October 29, 2020
Hon. Judith G. Seidman: Honourable senators, my question is for the government leader in the Senate. In the first three months of the pandemic, more than 80% of Canada’s COVID-19 deaths occurred in long-term care settings. We must do all we can to prevent this from happening again during this second wave. The federal government announced on October 21 that Canada received the first delivery of 100,000 ID NOW rapid tests from Abbott labs. The government has also claimed that it is on track to receive 2.5 million ID NOW tests by the end of this year.
Senator Gold, I would like to know if any COVID-19 rapid tests recently received by the Government of Canada have been distributed in long-term care settings across the country. If so, how many, and where exactly have they been sent? As well, how many of the millions of rapid tests that will be received over the next two months are expected to be sent to long-term care settings?
Hon. Marc Gold (Government Representative in the Senate): Thank you for your question and for your ongoing attention to this matter. As your office would know, in response to your most recent questions, we were able to obtain the answers in a timely fashion — and I was delighted — which we passed on to your office rather than waiting. Once again, I don’t know. I’m sure you shared the delight with us that we’re finally receiving these tests in large numbers. As you would well know, there is a protocol for how they are distributed, but I don’t know exactly how many are, have been or will be targeted for long-term care facilities. I will inquire and hope to get the answers back as quickly as last time.
Senator Seidman: Leader, The Globe and Mail reported last week that delays in the turnaround of COVID-19 test results are preventing care homes from quickly identifying infected residents and staff, and from controlling the spread of infections. Outbreaks in long-term care settings are growing across Canada. Just as an example, here in the City of Ottawa, Ottawa Public Health is currently reporting 16 open outbreaks in long-term care homes and 13 in retirement homes. I read this morning that there are two outbreaks at Quebec seniors’ homes worsening, with nearly 40 deaths. It’s quite jolting.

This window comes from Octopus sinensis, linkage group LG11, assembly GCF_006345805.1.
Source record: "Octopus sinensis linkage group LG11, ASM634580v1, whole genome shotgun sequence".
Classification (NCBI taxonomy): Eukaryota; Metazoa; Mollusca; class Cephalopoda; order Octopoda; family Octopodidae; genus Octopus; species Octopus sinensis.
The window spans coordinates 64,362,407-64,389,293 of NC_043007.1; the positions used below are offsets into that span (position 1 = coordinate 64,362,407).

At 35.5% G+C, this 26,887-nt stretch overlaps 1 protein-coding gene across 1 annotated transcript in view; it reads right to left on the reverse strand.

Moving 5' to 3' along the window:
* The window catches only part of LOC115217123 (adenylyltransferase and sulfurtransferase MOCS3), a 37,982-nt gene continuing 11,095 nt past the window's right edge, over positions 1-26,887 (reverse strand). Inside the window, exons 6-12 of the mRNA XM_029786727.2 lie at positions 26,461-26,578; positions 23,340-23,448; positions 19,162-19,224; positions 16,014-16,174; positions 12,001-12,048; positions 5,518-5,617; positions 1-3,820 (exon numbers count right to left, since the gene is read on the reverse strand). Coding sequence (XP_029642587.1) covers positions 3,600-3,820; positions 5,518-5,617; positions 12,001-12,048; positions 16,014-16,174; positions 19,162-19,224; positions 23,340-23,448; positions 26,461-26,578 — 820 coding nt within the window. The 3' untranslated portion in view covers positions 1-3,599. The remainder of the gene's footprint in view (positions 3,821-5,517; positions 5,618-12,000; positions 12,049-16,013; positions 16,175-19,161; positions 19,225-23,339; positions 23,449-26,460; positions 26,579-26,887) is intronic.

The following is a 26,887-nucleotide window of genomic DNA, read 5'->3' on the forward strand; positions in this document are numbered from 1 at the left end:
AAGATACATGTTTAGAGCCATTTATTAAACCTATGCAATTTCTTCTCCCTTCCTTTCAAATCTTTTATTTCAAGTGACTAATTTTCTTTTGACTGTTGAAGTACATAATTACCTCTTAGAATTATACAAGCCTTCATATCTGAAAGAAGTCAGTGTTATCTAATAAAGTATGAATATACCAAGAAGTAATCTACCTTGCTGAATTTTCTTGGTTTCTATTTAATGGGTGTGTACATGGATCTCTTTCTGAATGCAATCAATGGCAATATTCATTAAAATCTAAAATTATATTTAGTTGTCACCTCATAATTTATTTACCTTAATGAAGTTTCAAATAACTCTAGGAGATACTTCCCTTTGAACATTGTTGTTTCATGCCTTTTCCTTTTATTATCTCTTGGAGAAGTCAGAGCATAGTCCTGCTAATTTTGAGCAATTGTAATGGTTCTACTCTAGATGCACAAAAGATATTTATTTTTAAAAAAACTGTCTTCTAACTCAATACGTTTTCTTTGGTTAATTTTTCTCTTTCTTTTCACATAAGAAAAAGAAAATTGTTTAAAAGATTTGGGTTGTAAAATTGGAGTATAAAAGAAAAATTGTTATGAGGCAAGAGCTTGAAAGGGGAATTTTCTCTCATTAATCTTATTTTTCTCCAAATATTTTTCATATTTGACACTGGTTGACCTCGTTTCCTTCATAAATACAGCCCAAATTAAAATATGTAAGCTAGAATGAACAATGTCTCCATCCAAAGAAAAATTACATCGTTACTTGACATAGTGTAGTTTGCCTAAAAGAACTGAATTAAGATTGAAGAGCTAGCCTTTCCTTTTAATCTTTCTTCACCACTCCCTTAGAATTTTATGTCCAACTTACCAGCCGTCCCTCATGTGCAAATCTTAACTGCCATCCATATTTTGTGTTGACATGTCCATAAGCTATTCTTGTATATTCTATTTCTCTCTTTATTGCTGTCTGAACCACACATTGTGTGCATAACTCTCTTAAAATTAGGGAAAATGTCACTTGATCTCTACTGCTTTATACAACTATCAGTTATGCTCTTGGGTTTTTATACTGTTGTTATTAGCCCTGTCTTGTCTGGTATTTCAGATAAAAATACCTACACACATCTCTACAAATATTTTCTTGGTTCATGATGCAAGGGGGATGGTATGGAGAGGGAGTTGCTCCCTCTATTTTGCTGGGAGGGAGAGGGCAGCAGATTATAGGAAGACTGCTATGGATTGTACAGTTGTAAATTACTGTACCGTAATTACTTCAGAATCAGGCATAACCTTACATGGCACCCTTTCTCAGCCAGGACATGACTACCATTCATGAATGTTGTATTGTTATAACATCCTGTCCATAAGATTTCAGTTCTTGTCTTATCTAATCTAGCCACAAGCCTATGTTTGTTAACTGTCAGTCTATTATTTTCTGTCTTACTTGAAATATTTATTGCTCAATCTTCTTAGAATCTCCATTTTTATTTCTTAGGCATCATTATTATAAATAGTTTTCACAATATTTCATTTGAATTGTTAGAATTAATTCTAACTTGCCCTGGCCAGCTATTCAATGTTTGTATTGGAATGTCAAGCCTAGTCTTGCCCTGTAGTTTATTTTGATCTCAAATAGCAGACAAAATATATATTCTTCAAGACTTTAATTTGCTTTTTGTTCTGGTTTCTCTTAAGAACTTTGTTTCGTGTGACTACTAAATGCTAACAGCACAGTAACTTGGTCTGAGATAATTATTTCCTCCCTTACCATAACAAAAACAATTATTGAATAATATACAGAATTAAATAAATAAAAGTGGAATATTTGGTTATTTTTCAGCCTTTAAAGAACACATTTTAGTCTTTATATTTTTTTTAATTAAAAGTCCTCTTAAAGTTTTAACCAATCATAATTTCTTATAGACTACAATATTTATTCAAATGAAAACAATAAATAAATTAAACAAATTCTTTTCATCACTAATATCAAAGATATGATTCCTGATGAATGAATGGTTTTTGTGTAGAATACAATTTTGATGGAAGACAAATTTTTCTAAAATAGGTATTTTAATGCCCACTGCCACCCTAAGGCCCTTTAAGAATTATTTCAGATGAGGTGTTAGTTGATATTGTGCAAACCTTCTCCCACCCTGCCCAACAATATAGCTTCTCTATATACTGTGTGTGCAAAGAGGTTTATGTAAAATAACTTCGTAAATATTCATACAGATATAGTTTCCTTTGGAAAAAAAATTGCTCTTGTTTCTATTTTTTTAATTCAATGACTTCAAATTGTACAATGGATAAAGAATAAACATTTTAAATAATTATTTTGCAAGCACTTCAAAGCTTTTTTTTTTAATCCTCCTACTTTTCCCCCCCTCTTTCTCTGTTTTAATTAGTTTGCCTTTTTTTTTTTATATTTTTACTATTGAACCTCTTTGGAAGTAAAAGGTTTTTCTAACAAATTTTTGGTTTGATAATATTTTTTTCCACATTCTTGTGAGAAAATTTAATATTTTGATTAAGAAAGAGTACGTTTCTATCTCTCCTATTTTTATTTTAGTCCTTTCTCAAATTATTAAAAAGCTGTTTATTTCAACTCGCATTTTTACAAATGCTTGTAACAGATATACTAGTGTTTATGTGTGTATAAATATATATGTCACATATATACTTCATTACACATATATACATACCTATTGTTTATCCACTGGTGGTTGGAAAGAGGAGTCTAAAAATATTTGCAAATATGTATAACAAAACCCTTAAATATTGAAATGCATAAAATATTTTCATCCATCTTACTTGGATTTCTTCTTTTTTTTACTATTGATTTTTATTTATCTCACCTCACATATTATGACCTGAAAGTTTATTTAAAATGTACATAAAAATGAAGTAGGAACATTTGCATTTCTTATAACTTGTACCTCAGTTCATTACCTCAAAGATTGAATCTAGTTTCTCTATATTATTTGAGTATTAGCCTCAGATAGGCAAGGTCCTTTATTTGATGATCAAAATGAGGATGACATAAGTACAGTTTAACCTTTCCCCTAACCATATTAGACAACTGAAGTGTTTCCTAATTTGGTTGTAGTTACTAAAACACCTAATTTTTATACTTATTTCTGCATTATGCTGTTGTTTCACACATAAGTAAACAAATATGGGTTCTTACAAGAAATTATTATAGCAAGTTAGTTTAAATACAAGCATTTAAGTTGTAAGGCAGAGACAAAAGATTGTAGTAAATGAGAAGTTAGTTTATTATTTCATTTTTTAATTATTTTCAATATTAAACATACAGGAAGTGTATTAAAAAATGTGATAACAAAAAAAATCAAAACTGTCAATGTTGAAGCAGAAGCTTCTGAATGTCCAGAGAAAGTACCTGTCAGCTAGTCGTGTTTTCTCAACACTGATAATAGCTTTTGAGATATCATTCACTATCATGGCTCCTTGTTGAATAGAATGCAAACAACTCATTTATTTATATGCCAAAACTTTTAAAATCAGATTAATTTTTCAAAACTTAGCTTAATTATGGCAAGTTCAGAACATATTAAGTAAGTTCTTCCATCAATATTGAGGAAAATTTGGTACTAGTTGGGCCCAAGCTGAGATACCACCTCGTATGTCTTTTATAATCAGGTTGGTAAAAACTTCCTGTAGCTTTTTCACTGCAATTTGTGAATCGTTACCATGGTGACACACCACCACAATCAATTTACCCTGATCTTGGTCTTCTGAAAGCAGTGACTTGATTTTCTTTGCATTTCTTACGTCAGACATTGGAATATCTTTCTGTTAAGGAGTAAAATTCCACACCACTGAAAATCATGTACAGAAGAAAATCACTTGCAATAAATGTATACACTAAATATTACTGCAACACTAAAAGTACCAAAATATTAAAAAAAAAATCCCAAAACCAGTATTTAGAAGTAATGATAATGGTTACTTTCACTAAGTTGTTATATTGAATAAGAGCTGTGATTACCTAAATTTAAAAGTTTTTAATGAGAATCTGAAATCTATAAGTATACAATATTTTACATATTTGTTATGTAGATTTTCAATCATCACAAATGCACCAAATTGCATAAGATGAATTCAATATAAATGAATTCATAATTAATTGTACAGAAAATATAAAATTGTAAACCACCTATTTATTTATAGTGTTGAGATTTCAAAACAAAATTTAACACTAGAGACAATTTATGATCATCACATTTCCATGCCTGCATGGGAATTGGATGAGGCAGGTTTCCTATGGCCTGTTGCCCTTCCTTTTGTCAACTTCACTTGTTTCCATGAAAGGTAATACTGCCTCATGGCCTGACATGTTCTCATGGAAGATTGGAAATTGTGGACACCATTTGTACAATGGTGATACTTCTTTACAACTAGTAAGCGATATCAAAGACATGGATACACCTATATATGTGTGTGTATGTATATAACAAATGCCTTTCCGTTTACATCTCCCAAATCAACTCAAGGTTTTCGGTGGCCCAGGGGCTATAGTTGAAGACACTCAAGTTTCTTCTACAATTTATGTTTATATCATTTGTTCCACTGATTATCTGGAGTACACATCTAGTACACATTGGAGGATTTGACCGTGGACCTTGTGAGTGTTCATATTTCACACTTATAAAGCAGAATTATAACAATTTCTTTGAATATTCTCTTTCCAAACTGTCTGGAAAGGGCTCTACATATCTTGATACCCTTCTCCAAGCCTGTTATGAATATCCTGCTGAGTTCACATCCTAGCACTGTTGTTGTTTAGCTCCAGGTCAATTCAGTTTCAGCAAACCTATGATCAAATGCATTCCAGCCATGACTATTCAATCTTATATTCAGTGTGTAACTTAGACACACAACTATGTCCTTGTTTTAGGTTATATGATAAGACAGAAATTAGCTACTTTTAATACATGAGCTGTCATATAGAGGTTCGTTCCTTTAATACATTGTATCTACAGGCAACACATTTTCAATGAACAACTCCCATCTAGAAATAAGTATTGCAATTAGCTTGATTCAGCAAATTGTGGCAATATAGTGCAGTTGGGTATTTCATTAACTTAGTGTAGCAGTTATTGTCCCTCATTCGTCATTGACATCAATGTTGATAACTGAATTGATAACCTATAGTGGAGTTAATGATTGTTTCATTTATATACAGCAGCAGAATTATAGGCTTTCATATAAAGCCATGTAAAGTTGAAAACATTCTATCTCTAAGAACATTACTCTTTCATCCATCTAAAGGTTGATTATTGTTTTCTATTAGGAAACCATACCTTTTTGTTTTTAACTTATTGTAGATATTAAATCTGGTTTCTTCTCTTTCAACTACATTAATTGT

Leader, will congregate settings such as long-term care homes be prioritized to receive rapid tests as soon as they become available? If not, why not?
Senator Gold: Thank you for your question. I don’t know exactly how the priority setting will be undertaken and through which processes of consultation: federal, provincial or health care network. There’s no doubt that long-term health care centres remain, regrettably and tragically, centres of great concern. But others are of concern in the health care network as well. I have confidence that the government, in partnership with health care professionals and their provincial counterparts, will apply themselves responsibly to the difficult task of the triage and the prioritization of these important but still scarce resources.